The trio whirled around to discover a raven-haired elf who had entered the hall. Magnificent azure robes swept the floor as the tall figure paused to stand beside Arwen, smiling genially as he looked upon the three students. "Ah," he said, "Mr. Baggins has awoken at last."
"Ada," said Arwen. She had inadvertently switched her speech from Westron to Sindarin, which Frodo could understand enough for comprehension, "you said you would not be home until noon at the least..."
Who? Frodo mouthed at Aragorn, who was watching the exchange silently.
Lord Elrond, Aragorn mouthed back.
Frodo blinked once, and then twice. Of course he knew who Lord Elrond was; Bilbo had informed him all about the Elf lord, whom the wizened hobbit had acquainted during his brief internship at Thorin Oakenshield's banking comany. And Aragorn had also elaborated much on the subject of Lord Elrond while they had been traveling from Bree to Rivendell; from the pieces of interspersed gossip he had gathered, Elrond had three children, all of whom were attending Middle-earth High School at the moment, and he had done a remarkable job raising three teenage elves even not accounting for the lacking influence of a maternal figure; apparently, Lady Celebrian was away in a foreign land where she was in rehabilitation for a rare illness.
"Erestor told me he could handle overdue library books on his own," said Elrond with a smile. "Which reminds me...where are Elladan and Elrohir? Our dear librarian would like to know very much why they did not turn in their books on time."
"They went to the mall again," Arwen supplied. "Something about the local tracking competition and equipments."
"Ah..." Elrond nodded in acknowledgement. "They would be home in time for the barbeque, then. Very well..."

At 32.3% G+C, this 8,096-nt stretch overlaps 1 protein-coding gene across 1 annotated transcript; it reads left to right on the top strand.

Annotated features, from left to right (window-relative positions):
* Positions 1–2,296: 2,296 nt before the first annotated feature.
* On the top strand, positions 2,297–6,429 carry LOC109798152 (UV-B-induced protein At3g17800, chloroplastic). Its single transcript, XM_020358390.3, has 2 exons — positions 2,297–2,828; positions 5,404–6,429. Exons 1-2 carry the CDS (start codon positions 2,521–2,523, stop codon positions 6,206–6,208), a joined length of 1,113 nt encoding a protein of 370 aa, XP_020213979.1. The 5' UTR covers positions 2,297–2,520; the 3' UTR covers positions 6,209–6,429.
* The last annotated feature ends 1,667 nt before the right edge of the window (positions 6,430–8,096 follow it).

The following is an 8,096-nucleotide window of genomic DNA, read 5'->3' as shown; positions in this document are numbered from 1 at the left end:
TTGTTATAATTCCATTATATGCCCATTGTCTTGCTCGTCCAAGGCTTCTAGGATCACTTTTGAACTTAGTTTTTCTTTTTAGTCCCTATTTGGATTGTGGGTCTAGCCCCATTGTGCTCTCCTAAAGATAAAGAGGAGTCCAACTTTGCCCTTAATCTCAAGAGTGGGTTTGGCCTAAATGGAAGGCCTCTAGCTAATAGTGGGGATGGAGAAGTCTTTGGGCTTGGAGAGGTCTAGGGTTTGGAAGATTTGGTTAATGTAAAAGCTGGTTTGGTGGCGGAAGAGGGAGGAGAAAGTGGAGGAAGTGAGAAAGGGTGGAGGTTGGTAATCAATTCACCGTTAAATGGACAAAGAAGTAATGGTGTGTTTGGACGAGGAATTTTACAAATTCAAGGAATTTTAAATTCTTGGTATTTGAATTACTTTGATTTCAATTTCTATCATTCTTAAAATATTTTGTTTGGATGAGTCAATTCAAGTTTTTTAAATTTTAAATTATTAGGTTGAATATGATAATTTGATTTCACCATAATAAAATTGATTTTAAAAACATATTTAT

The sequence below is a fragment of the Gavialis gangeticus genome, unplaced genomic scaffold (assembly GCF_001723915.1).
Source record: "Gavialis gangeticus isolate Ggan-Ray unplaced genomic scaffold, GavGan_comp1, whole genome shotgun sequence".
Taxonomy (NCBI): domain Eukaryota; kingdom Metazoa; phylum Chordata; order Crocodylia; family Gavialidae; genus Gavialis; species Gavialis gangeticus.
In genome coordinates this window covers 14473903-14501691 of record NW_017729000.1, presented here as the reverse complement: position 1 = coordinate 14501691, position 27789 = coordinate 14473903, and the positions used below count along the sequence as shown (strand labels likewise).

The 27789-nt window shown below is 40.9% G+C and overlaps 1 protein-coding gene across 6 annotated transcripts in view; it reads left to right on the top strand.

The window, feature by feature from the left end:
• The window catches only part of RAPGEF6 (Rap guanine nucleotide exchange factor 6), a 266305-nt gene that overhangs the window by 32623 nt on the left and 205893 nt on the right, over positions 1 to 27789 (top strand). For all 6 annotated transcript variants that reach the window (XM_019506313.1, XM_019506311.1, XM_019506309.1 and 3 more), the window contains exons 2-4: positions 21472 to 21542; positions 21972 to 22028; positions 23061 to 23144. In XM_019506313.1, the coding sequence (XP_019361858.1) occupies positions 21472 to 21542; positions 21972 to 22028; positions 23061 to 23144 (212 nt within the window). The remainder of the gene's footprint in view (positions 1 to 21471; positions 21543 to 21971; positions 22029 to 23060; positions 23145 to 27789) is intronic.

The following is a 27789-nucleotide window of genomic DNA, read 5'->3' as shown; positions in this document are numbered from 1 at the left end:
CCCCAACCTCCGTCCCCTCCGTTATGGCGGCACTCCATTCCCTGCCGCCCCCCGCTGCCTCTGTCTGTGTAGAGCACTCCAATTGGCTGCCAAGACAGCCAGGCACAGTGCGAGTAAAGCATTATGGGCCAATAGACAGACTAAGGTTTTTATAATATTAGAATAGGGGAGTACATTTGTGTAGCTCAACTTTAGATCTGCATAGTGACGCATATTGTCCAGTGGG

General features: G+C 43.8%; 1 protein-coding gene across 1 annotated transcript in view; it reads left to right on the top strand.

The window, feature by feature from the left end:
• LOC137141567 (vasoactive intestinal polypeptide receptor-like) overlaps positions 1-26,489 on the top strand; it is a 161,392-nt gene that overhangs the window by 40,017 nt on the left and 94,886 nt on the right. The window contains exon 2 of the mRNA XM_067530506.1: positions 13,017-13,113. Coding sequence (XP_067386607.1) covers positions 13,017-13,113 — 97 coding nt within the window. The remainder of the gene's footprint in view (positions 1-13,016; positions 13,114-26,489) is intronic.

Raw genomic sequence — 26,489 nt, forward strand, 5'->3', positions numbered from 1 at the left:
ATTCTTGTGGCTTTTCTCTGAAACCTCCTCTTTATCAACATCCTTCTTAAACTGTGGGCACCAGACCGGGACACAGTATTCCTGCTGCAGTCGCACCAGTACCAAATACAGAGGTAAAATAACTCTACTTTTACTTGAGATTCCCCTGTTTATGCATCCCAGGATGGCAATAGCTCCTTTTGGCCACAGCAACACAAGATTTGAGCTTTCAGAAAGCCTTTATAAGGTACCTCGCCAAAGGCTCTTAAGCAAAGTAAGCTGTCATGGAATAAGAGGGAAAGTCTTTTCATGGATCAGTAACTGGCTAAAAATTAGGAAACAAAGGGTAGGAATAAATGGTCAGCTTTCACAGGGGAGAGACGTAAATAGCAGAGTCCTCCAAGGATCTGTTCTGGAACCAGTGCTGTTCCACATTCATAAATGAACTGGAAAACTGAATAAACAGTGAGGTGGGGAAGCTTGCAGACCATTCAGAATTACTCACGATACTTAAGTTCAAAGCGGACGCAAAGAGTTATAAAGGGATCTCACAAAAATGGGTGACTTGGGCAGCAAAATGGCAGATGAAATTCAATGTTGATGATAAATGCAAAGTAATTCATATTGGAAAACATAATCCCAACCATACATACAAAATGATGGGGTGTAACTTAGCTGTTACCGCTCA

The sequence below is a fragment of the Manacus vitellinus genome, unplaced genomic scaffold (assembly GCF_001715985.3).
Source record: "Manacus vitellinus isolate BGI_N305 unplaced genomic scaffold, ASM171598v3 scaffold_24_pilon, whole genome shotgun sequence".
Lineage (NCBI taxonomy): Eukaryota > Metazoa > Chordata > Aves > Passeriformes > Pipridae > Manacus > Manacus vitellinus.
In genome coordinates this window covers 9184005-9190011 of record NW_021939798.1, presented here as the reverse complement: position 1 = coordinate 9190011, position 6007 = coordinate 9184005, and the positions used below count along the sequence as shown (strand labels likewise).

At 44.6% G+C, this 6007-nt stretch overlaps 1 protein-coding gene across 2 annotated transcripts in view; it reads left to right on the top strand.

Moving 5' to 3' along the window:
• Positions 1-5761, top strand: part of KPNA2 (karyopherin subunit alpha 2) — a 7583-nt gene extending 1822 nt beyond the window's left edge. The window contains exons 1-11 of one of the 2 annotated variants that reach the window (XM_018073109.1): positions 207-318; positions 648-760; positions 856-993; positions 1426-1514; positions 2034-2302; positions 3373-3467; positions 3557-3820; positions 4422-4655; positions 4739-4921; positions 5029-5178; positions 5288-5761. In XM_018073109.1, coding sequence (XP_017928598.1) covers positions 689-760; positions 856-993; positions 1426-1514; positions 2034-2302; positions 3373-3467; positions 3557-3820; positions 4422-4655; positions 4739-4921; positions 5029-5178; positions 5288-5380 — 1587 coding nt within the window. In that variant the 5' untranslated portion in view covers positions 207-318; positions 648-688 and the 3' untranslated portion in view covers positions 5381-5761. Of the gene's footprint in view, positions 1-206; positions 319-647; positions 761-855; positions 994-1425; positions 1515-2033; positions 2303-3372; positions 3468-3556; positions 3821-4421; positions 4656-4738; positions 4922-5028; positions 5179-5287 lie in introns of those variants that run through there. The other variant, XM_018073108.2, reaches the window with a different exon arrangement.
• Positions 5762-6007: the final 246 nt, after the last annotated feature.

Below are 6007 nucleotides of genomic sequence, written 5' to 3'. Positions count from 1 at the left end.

With that, he focused his gaze on Frodo, who straightened up. He had finally recovered the senses of his feet. "Mr. Frodo," he said, "Mithrandir is outside at the moment, and I am afraid he will not return to check on you in less than two hours."
"Wait...Gandalf is here?"
Elrond nodded again. "Yes. He arrived a few hours prior to your own arrival."
Frodo's head was spinning, the bridges of his mind threatening to collapse from an army of unasked and unanswered questions. He staggered slightly; Aragorn grabbed his arm and gently made him lean against the wall. "Excuse me," said Frodo, blanching. "I don't feel too well at the moment."
"Of course not." Elrond peered at the hobbit solemnly. "You were on the road with no adult supervision for two weeks, Mr. Frodo. It's a wonder you're not asleep even at this moment; you could do with several more hours of uninterrupted sleep."
Frodo felt his eyelids droop. "Don't think I can argue with that one..." He yawned. "Excuse me."
Elrond rested a cool hand against the hobbit's forehead. "Sleep," he ordered firmly.
And all went dark.
The next time Frodo awoke, it was evening. The sky was a bizarre assortment of colors, red integrating with clearest blue; Frodo blinked the spots out of his eyes and clutched his head. His head swam from half-dissolved dreams and images, and he felt strangely lightheaded, giddy even, and could not decipher the by-now familiar yet unwelcome sensation of hunger gnawing at the bowels of his stomach. But first things first...
"Where am I, and what is the time?" he wondered.
"For your information, it is the 26th of September, the time being five o'clock in the evening, and you are currently lying in one of Elrond's guest bedrooms in Rivendell," a voice announced.